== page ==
Take the 2-minute tour ×
Stack Overflow is a question and answer site for professional and enthusiast programmers. It's 100% free, no registration required.

I am looking for a trie implementation for .net.

I am planning to use it as the index structure for my in-memory object pool. It need not be thread safe (as only one thread will be updating it) but should be able to cope with at least 20 million items gracefully and with constant performance.

The ones I found on the net seems to be sample code or toy projects. So, I am really looking for a production quality implementation. Commercial libraries are also OK, if available.

PS:I selected tries as it seems hash table implementations that I have seen use too much memory and tend to cause memory fragmentations as they are based on arrays. Any such container with O(1) lookup characteristics and benign memory usage characteristics for large number of items could also be OK.

Thank you,

share|improve this question
20 million items? The memory usage of a trie in this case is almost guaranteed to be larger than a dictionary/hashtable - possibly by several orders of magnitude... Also do you actually need an in-memory pool of objects? .Net's own memory management is pretty rock-solid. –  Andras Zoltan Jan 17 '12 at 10:33
What standard data structures did you try, and did fit your need? (explain why) –  peer Jan 17 '12 at 10:37

1 Answer 1

In my personal opinion attempting to second-guess .Net's own memory management is not a practise I'd recommend. You simply can't exert the level of control over memory allocation that you can in a native scenario, but equally you shouldn't need to. I was obsessed by a desire to do this when I first moved from C++ (where I would regularly work with my own heaps and write memory-localisation routines etc), but it swiftly became apparent that I just didn't need to, nor could I.

For example, you could have an array of MyPooledObject at the bottom of your trie, but, if that is a reference type, then you've just got an array of references, where the actual memory for each is somewhere else - that you can't control (unless you adapt your own host for the runtime).

That leaves using a value-type instead - but these are simply not suitable for use in a pooled scenario, because custom value types should be immutable (I can say that safely without justifying it - just google 'immutable' and 'struct' targetting site:stackoverflow.com to see more) and therefore no good to be treated as reusable objects.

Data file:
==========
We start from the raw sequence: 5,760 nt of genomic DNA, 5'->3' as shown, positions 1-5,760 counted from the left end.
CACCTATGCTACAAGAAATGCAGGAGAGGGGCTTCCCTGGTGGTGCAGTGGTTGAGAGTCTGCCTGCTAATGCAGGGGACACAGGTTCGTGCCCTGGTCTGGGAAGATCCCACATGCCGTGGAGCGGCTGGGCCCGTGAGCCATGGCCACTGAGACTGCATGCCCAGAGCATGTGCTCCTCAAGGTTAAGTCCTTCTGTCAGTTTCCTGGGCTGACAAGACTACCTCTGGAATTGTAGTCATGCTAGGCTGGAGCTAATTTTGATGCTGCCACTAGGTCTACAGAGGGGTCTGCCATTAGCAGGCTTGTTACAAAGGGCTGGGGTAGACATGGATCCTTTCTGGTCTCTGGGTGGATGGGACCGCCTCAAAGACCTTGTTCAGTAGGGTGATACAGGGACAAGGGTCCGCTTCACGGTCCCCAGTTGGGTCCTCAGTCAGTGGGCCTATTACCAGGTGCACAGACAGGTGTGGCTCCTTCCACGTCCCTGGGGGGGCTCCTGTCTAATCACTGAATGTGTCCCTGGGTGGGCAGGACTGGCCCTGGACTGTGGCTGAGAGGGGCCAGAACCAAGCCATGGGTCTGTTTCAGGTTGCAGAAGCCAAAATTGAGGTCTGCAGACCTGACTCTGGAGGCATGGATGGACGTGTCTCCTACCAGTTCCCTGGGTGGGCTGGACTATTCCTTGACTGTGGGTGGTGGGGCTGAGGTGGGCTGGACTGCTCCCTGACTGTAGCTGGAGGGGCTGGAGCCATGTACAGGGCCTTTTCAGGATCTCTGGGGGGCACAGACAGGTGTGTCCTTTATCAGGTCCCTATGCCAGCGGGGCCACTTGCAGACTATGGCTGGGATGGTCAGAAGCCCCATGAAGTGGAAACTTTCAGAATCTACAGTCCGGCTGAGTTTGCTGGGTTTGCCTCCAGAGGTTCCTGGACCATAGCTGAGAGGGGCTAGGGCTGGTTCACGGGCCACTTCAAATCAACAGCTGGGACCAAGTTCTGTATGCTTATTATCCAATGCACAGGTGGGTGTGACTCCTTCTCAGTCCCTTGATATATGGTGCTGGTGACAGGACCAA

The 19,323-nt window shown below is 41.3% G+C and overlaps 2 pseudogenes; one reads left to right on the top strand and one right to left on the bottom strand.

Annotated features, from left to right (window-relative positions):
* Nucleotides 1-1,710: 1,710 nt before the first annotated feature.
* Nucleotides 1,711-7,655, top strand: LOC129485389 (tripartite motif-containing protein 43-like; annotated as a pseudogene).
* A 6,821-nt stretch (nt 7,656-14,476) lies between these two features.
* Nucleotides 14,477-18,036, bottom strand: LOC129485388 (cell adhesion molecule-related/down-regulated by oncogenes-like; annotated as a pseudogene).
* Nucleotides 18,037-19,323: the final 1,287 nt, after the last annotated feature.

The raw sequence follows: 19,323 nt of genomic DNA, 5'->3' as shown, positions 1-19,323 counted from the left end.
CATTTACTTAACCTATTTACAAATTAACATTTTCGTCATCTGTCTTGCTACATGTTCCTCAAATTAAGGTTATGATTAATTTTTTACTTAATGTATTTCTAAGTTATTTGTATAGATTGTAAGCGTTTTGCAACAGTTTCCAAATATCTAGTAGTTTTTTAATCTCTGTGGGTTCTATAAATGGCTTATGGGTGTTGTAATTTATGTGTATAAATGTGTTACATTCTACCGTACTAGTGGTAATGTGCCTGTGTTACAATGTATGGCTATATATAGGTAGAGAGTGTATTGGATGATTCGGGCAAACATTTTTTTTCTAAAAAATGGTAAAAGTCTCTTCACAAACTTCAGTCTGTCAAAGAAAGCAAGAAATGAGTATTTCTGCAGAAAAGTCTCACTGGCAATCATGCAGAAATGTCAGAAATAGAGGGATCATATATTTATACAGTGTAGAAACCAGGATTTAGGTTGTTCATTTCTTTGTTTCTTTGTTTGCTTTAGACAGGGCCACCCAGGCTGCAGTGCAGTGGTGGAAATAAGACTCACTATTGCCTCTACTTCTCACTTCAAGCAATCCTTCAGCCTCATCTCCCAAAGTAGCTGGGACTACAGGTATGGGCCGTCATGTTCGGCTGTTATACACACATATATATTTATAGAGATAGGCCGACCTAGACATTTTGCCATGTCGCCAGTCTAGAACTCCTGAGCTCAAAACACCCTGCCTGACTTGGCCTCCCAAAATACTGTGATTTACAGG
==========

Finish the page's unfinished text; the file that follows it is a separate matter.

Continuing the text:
If you need an indexed collection of objects in .Net where each is recognisable with a hash-capable key, then use a Dictionary.

If you have too many objects to fit in memory then either:

1) Get more memory

2) Use a database and cache local segments of it

Or both: You could consider looking at AppFabric and its cache features, that way you can build a farm of machines dedicated to running in-memory caches of millions of objects. The cost of the hardware will probably be less than the cost of developing your own memory management solution for .Net :)

share|improve this answer
I actually tried all hash table implementations in .net framework and also C5 library. The issue with hash tables is that they are based on arrays. Once their array buffers are filled up, they try to reallocate the whole structure at double capacity. So if there is a lot of adds going on the system, it results in memory fragmentation and out of memory errors as the contiguous memory locations are quickly depleted. A hash table implementation that does not work that way would be very useful but could not find that one either. –  Kemal Erdogan Jan 17 '12 at 13:18
An array of references is roughly as large as the size of a pointer array would be. In your case 20 mill = around 80Mb or 160Mb in 64-bit land. Why not just create the hashtable or dictionary with a large initial capacity? –  Andras Zoltan Jan 17 '12 at 15:34

Your Answer


By posting your answer, you agree to the privacy policy and terms of service.

Not the answer you're looking for? Browse other questions tagged or ask your own question.